Children of the '80s

The music of Brooklyn trio Chairlift will take you back

Caroline Polachek, whose voice is one part of the strange power of Brooklyn trio Chairlift, knows exactly why her band has such a dreamlike sound: the band's relocation two years ago from Colorado to Brooklyn.

"I feel like the music we're making is not just a response, but is actually an antidote to living in New York," said Polachek. "I think living in a place like Colorado--where everyone moves slower, where there's more space--people desire more aggression in their music, because they have all the relaxation built into their normal daily lives. So when kids want to go out and experience a really cool thing at night, they want to be messed with; they want to get sweaty; they want to get angry; they want to see something really out there and crazy and really loud and abrasive."

Conversely, she continued, "Living in New York, you experience that all day, every day--you're packed in together with a lot of other people; you're exposed to a lot of ambient noise all the time with the transportation, with the sirens and the streets and everything. At the end of the day when you want to go out and relax and have an interesting experience, you don't feel so much desire to go get messed with. You instead want to be hypnotized, or be drugged, or be transported, or escape from the conditions via the music that you listen to at night."

Chairlift's antidote, their path to hypnosis, is their first album, Does You Inspire You, which will be released this fall on Kanine Records. It's chock-full of a sense of idyllic youth and innocence. "Evident Utensil" is a celebration of a pencil, and "Earwig Town" sounds like an imaginative fairy tale ("they'll chase you down, in Earwig Town"). When backing vocalist Aaron Pfenning sings, "Somewhere around here there are witches," on "Somewhere Around Here ... ," it's instilled with excitement rather than fear. Then there's "Planet Health," where there's a "food pyramid in the desert of vitamins."

These dreamlike, childlike images help make Chairlift's music a soft cushion to ease the tension of a city like New York, but even more than that, Chairlift surround these lyrics with synthesizer sounds that immediately conjure up memories of '80s pop. Some moments, like the ending bridge of "Home Alone," sound right out of the soundtrack to The NeverEnding Story, while others could have been outtakes from the Cure's The Head on the Door, cousins to Wham!'s "Everything She Wants" or tracks off a long-lost Pet Shop Boys record.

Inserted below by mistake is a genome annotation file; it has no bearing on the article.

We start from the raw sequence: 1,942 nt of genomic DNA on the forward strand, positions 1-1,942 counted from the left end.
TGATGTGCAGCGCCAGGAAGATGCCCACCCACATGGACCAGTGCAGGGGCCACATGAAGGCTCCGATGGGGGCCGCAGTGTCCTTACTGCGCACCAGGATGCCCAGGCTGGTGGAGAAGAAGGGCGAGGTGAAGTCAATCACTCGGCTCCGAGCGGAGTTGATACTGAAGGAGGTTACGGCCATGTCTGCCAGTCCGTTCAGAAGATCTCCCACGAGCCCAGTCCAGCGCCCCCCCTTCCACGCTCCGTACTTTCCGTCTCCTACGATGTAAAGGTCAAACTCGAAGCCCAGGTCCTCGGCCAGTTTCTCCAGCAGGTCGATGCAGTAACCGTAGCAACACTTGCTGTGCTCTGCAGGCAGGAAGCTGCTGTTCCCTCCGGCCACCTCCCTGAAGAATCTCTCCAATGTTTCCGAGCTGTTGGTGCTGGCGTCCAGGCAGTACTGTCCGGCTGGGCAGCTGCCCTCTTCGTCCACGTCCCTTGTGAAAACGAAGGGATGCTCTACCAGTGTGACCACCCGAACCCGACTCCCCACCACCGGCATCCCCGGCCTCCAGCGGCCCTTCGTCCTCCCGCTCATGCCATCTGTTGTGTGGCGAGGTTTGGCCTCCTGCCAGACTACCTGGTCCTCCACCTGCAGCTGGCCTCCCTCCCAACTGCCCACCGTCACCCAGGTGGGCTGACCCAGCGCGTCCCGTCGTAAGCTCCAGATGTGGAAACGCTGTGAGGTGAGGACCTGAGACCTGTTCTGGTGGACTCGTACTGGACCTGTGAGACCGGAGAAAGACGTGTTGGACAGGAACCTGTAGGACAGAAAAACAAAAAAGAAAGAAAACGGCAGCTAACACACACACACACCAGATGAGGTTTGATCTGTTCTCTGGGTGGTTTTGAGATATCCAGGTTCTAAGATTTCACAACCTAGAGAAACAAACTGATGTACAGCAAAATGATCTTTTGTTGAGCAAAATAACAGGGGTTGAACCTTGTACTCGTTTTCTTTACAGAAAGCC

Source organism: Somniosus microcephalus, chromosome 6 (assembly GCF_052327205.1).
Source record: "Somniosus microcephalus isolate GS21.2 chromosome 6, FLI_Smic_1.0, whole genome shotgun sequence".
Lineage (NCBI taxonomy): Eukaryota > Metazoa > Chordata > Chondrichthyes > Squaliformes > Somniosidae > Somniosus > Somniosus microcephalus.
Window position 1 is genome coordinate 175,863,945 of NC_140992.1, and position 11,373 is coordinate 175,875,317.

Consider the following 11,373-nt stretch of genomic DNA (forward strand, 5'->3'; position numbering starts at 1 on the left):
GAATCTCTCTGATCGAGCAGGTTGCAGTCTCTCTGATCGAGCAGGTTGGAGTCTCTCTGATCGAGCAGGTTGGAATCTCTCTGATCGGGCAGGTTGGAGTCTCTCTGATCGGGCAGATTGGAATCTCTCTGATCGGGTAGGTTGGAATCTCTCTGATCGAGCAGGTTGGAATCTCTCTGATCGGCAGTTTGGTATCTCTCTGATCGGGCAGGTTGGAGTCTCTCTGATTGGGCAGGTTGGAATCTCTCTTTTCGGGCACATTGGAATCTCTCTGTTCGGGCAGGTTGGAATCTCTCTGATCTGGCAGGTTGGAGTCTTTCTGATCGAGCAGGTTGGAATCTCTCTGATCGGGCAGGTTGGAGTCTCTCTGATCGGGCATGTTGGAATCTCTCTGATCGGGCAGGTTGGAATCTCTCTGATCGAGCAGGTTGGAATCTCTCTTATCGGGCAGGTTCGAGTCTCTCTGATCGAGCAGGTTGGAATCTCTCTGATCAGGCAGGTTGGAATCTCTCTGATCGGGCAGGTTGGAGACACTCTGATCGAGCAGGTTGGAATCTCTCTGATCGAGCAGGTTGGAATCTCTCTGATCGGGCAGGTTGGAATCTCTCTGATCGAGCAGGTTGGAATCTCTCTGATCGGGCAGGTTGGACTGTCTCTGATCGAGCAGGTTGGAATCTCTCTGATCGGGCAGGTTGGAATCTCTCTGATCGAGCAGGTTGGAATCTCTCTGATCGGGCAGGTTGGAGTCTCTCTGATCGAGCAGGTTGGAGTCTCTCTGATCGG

Strangely enough, the members of Chairlift aren't big '80s music fans. "None of us really listen to that much '80s music," said Polachek. "Our memories of '80s music as kids have gotten filtered through the music we listened to during the '90s and 2000s. ... All the music we listen to gets melded together into an intuitive blob."

Chairlift began when Polachek and Pfenning began playing music together in Colorado. The initial idea, said Polachek, was to blend folk music and electronica.

"It was a combination of sort of an acoustic sound with lo-fi electronics like Casio keyboards and really basic synthesizer sounds with a folk-pop song structure," explained Polachek.

Once in New York, they added Patrick Wimberly, a friend from Colorado who had moved to New York separately--and the city's influence began to take hold.

"We started getting a lot of other influences into our music, everything from prog to classic rock and experimental noise (and) free jazz," said Polachek. "So that kind of deconstructed the way we were looking at writing. Now we're after more of an ambiance in our music, a mood instead of a structure or thematic. It's a way of making people feel that we're after."

Continued Polachek, "The last five songs (on the album) kind of blend together as being one piece that I think you can kind of lose track of really easily." For Chairlift, this is entirely the point: The mood they create is like being caught in a memory--not necessarily a good or a bad one, but something quiet and peaceful that is stowed way back in the recesses of your consciousness, like the memory of what '80s music sounded like as you were listening to it in the '80s.